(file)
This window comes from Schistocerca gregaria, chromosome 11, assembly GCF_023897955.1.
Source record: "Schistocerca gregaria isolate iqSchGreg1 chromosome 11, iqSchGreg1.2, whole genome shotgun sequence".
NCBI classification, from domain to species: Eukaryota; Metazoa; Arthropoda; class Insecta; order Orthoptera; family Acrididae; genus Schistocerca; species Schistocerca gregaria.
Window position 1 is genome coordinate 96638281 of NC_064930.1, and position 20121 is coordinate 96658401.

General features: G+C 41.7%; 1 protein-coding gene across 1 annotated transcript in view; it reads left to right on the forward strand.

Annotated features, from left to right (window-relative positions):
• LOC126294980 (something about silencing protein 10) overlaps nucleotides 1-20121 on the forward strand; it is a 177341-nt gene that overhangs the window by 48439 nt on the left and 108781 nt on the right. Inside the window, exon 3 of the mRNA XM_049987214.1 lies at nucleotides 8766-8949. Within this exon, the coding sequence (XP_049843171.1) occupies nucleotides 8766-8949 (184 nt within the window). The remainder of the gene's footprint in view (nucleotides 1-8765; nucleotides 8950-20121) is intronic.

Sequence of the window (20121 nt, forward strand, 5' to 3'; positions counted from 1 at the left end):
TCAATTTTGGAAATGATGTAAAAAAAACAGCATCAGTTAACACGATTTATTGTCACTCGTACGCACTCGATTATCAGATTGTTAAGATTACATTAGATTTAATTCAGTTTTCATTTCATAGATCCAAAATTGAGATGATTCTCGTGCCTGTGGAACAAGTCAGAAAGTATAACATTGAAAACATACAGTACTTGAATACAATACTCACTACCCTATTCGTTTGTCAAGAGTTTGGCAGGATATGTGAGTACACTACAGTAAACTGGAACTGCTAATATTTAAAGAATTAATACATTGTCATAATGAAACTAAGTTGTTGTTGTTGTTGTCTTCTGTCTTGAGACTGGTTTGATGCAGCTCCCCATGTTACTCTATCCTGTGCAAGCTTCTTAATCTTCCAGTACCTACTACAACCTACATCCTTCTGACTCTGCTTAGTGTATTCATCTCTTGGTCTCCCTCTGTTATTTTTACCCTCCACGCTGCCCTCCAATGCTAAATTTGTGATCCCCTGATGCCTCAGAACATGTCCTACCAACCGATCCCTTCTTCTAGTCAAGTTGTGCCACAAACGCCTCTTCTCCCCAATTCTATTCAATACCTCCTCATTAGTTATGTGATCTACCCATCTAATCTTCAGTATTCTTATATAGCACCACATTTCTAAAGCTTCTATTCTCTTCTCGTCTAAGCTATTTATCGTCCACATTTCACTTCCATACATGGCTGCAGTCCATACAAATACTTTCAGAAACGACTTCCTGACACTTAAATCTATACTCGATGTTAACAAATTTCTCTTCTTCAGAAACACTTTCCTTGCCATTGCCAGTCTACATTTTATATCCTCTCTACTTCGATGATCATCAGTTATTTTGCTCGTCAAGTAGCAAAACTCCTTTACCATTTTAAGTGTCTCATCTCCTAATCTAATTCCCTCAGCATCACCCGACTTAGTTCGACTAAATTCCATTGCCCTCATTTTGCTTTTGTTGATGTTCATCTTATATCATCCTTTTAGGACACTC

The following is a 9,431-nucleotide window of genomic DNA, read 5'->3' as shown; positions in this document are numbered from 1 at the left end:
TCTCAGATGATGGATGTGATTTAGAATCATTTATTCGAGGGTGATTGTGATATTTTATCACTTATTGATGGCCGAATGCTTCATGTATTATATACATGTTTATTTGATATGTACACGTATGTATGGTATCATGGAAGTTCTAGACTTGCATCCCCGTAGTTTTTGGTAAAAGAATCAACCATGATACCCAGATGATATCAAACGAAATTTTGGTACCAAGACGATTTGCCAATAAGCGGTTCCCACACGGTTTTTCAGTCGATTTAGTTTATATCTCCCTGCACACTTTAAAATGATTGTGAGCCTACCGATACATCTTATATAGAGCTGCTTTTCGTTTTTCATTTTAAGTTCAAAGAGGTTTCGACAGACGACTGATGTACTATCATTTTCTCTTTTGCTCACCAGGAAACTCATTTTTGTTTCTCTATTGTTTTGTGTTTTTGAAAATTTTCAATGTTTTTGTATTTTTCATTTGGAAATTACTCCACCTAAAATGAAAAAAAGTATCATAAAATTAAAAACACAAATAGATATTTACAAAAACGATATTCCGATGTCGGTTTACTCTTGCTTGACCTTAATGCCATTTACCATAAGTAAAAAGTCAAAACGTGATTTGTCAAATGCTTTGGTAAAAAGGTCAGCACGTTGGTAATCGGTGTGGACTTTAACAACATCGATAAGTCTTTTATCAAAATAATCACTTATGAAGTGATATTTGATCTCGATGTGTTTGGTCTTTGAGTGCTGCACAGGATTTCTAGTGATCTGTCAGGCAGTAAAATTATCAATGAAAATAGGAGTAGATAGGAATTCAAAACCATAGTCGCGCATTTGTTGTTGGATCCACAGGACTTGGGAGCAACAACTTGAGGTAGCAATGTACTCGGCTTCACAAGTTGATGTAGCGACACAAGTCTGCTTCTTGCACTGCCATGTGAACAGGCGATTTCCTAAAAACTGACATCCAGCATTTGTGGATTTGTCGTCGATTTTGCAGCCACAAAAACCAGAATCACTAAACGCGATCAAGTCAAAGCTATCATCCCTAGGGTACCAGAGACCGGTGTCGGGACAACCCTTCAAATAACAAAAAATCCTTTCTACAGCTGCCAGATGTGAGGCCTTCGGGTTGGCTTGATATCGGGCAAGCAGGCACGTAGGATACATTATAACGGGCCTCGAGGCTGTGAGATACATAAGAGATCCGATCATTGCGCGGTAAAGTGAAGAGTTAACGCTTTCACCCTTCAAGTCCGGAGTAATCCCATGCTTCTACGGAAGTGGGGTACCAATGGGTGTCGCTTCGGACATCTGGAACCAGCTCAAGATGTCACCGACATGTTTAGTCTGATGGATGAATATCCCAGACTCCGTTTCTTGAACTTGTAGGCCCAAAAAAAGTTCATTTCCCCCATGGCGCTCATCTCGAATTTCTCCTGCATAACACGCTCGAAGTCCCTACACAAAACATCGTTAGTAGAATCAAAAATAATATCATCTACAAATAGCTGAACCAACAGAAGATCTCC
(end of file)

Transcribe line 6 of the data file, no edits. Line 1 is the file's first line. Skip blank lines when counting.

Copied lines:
Annotated features, from left to right (window-relative positions):